"I want my MTV?" Not this summer when the new music catchphrase will be "I want my ASP." Via the above 30 second video teaser, take a peek at what you'll see when Who Shot Rock & Roll rolls into the Annenberg Space for Photography this summer. Mark your calendars for opening day: June 23.
|Salt-N-Pepa, Radio City Music Hall, New York City, 1994|
By David Corio
The policy for live shows at most large venues since the 1980s allows photographers with press passes to shoot the first three songs at the front of the stage or in the aisles and then must leave the venue. This is primarily as the record companies and publicists don't want their artists to be captured looking sweaty and with their hair out of place. Of course it also takes away from the real atmosphere of a concert as you can guarantee it will be the fourth song when the artist gets into their groove.
When shooting concerts with swirling, flashing lights and, particularly with black musicians, getting the best from film is very important. In order to get the best exposure, I always have the camera exposure setting on manual over-ride. I'll normally uprate the film to 800 or 1600 ASA and with black and white film you can always compensate in the darkroom and the added graininess gives a more contrasty gritty image that I prefer as well.
Henri Cartier-Bresson's term "The Decisive Moment" is one that most photographers will be familiar with. It is a great feeling when you know you have got the picture after pressing the shutter. Then of course you hope that it is in focus and that the exposure is correct! That was the case with this image. It was difficult to get Salt, Pepa and DJ Spinderella all in one frame as Spinderella was normally behind the decks. Fortunately, during the third number she came to the front and the trio did some choreographed moves with their male dancers. It meant being patient and hoping to get all of their heads visible and, despite a lot of dry ice, I knew that I had my shot once I pressed the shutter.
Film actress, director and producer Rosanna Arquette taking in the Who Shot Rock & Roll exhibit. See which other celebrities have stopped by here.
Who Shot Rock & Roll: A Photographic History 1955 - Present will debut at the Annenberg Space for Photography in what seems like no time. Once here, visitors will be able to take in the amazing images, music videos and original documentary that are all part of the exhibit. But, that's not all. To further celebrate the exhibit (and also take advantage of the great summer weather in Los Angeles!), we're offering a free summer concert series that will feature Moby, Portugal. The Man, Raphael Saadiq and Band of Skulls. Very cool, right? We think so.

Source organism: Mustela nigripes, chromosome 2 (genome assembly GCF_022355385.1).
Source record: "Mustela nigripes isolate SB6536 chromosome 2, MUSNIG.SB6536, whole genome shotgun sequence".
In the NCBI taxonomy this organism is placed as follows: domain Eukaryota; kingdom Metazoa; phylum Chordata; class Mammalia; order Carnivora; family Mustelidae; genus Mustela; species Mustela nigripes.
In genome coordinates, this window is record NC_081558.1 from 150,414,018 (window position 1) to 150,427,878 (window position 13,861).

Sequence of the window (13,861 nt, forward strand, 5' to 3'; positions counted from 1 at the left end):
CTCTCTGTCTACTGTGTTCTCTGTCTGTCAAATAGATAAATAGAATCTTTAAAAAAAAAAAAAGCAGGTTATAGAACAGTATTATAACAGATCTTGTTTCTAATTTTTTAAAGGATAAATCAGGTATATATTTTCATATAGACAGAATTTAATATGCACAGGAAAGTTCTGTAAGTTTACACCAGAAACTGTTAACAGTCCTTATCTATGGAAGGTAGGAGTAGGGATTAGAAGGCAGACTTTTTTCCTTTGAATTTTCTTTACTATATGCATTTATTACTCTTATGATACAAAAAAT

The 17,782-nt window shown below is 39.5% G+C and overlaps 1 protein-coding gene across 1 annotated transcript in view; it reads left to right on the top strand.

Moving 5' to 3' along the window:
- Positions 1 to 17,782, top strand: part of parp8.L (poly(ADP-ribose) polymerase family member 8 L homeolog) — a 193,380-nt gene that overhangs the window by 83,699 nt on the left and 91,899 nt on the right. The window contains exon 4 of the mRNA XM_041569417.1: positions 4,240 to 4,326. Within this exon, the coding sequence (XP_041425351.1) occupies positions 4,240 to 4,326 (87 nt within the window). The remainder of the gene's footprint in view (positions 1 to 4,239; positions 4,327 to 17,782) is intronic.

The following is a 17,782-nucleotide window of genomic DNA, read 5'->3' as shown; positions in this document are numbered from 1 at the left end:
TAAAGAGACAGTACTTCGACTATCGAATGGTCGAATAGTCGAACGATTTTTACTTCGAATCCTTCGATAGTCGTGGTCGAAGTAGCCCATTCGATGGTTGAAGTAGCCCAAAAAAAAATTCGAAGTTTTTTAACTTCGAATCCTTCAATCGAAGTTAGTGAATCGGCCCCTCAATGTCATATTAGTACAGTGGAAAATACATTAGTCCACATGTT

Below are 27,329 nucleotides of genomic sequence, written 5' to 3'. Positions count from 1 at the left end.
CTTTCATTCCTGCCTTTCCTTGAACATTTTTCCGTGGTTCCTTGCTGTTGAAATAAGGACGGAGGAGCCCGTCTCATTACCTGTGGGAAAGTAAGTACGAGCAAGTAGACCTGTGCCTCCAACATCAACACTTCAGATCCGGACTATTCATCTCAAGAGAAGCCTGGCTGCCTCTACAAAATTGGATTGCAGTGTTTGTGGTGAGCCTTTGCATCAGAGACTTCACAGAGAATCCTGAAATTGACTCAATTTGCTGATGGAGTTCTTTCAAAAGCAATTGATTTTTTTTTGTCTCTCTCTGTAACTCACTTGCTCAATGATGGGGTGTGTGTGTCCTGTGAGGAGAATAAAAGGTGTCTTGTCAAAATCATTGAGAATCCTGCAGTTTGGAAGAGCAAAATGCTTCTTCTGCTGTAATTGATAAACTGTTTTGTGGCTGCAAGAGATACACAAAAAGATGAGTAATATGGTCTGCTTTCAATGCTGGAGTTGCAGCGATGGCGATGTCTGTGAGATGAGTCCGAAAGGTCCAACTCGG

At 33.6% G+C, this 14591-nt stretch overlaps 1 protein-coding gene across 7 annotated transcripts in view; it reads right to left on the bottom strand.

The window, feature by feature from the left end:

On the nights of these special concerts, which are being put together in conjuction with our friends over at KCRW, the Photography Space will remain open until 11pm so guests can come to the galleries to experience the exhibition once the artists have put down their guitars and turned off their mics.
Details and dates are here. Be a part of the fun and RSVP for your free tickets now. Hope to see you all there!
Who Shot Rock & Roll: The Film accompanies the photo exhibit of the same name. The short documentary focuses on the work of the show's nine featured photographers with original interviews and hundreds more rock & roll images. One of the interviewees, Mary McCartney, discusses her mother Linda's body of work. Watch a 3-minute clip of Mary talking about her mother's photos of Paul McCartney, Jimi Hendrix, Janis Joplin and many others above. A young Mary even makes an appearance in one of the photos she discusses.
|Bruce Springsteen, New York City © 1972 Lynn Goldsmith|
By Lynn Goldsmith
I met Bruce in April of 1972. It was my first assignment for Rolling Stone. They told me he was the Bob Dylan of the ‘70s. The article was going to be called “It’s Sign up a Genius Month.” Because the shoot was set to take place in a dark bar on Bleecker Street in New York, I knew I could not depend on available light. I would need a flash. I’d never used one before and thought this “genius” is going to know I’m stupid.
Six years later Bruce told me what he was thinking the first time I took his picture. He said, “I thought a Rolling Stone photographer; a girl who lives in New York City - she knows what she’s doing. She’s going to think I’m just this guy with a bar band from New Jersey. She’s going to think I’m a dope.”
Who Shot Rock & Roll, which features more photographs by Lynn Goldsmith, opens at the Annenberg Space for Photography on June 23. Learn more about Lynn at www.lynngoldsmith.com.
|R.E.M, Walter's Bar-B-Que, Athens, Georgia, 1984|
By Laura Levine